Posted in Videos | Tagged , , , , , | Leave a comment

Stefano Schiavon: Using Data to Understand Personal Comfort

Stefano Schiavon is an assistant professor and researcher interested in sustainable building design. As he told us at last month’s Quantified Self meetup in Berkeley, California, “I am Italian. I love architecture. And I think buildings are beautiful.”

One goal of building design is to increase individual comfort. However, this poses a problem. Everyone is different. For instance, what should the temperature be set at? There is no one temperature that is comfortable for everyone. It doesn’t work to try find a temperature that is pleasant to the largest number of people. As Stefano puts it, it is like going around and measuring everyone’s foot to get an average, say 9, and then dictating that everyone wear size 9 shoes to the office.

So how does this connect with Quantified Self? Stefano and his colleagues have embarked on a series of studies to better understand people’s individual preferences for their environments and they are doing it with QS tools. The first study was fairly simple. They tracked the ambient temperature and air quality of the person’s surroundings and used an app for feedback on whether the environment was “acceptable” or not. Carbon dioxide and temperature measurements were taken throughout the day, while the person was in the car, at work, the restaurant, etc.

4_Stefano Schiavon Personal Comfort Quantified Self MeetUp.007
Stefano and his colleagues noticed a couple things. One is that there was higher exposure to CO2 in air conditioned rooms as opposed to naturally ventilated rooms. While Stefano says that this CO2 level is not a concern in of itself, it correlates with other pollutants, such as, airborne transmitted diseases (e.g., influenza).

4_Stefano Schiavon Personal Comfort Quantified Self MeetUp.008

Despite these data, Stefano and his colleagues found that just recording the environment gave him a limited ability to predict a person’s comfort. He is hoping, and the focus of his next study, is that by getting a person’s QS data (heart rate and body temperature), this predication ability will improve, making it easier to personalize a space’s comfort for each individual.

4_Stefano Schiavon Personal Comfort Quantified Self MeetUp.010For Stefano, all of this is in support of a larger cause, climate change. He was saddened to discover that nearly 40% of greenhouse emissions come from buildings. He hopes that by building better models for personal comfort by using QS tools, he can help people enjoy their environments more, while minimizing the environmental impact.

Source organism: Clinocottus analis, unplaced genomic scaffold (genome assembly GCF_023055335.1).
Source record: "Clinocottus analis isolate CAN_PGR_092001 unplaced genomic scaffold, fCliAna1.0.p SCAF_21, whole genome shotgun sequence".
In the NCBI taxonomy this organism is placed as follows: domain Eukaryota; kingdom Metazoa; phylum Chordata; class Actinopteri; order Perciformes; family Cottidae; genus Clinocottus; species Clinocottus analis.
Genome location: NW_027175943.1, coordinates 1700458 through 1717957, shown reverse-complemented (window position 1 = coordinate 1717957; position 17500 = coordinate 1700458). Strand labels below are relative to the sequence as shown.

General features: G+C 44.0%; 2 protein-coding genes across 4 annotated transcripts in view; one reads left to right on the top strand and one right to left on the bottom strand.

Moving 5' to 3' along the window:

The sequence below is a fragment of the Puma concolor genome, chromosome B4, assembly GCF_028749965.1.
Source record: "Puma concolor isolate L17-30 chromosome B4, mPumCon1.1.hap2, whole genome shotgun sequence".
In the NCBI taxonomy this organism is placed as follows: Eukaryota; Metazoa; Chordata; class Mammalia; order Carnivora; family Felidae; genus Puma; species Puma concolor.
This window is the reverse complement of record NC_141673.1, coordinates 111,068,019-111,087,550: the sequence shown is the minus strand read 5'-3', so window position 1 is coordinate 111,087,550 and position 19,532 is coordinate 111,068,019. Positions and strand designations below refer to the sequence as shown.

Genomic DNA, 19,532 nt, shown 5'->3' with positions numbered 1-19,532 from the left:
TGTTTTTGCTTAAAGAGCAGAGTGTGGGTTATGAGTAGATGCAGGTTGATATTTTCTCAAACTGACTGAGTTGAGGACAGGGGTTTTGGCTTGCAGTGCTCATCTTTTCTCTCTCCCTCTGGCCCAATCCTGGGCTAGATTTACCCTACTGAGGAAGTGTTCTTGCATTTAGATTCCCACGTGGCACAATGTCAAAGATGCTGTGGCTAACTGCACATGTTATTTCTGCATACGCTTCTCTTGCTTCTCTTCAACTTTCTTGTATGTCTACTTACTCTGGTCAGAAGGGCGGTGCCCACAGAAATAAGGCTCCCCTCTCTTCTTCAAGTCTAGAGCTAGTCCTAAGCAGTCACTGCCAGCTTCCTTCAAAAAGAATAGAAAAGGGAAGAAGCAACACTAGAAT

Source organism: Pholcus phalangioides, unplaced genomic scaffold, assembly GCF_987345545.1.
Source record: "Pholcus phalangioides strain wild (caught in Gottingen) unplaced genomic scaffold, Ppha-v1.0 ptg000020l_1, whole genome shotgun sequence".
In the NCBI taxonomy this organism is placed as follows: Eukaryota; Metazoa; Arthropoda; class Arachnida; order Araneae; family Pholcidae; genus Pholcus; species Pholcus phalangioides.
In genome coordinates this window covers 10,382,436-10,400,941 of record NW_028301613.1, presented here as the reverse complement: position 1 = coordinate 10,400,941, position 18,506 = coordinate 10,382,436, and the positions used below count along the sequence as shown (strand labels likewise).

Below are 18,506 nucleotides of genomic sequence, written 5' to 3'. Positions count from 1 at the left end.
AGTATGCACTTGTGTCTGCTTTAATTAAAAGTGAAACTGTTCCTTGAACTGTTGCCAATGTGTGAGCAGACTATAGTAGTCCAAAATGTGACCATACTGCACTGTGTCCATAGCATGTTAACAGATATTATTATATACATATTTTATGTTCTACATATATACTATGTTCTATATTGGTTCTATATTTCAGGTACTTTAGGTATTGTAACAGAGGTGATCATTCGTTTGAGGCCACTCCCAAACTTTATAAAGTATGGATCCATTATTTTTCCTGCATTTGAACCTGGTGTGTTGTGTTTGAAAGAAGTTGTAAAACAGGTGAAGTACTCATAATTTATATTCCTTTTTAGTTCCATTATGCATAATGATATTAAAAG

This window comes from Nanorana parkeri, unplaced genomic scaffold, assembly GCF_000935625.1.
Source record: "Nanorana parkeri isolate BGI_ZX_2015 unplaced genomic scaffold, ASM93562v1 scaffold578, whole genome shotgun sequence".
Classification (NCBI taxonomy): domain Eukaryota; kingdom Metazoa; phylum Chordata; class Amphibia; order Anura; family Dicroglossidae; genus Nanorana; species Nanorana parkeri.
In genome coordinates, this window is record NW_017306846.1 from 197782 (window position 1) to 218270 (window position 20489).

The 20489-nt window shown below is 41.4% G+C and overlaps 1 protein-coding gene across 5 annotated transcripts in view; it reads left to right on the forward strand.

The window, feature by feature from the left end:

You can see the entire video of his talk at his QS project page.

Here are links to some of Stefano’s papers:

Get your tickets for QS17

Our next conference is June 17-18 in lovely Amsterdam. It’s a perfect event for seeing the latest self-experiments, debating the most interesting topics in personal data, and meeting the most fascinating people in the Quantified Self community. There are only a few early-bird discount tickets left. We can’t wait to see you there.

Posted in Videos | Tagged , , , , | Leave a comment

College Performance by Tiffany Qi

TiffanyQiCalendar

Tiffany’s calendar

I think I spent more time flailing than planning in college. Though I’m not sure, because I don’t have the data. Tiffany Qi does, though. During her four years of undergrad, she meticulously tracked her time, putting it in one of several categories, “planning” being one of them. Now that she has her degree in Business Administration, she spent some time analyzing the wealth of data she collected as an undergrad. For this talk, given at the a Quantified Self meetup last month in Berkeley, California, she focused on the relationship (or lack thereof) between how she spent her time and her academic performance.

In particular, she explored the following questions:

  • Did her commitment to her studies wane over time?
  • How much did time spent studying matter for her final grade?
  • Did the amount of time spent on fun help or hinder her grades?
  • Did having a job or other job-like responsibilities lower her grades?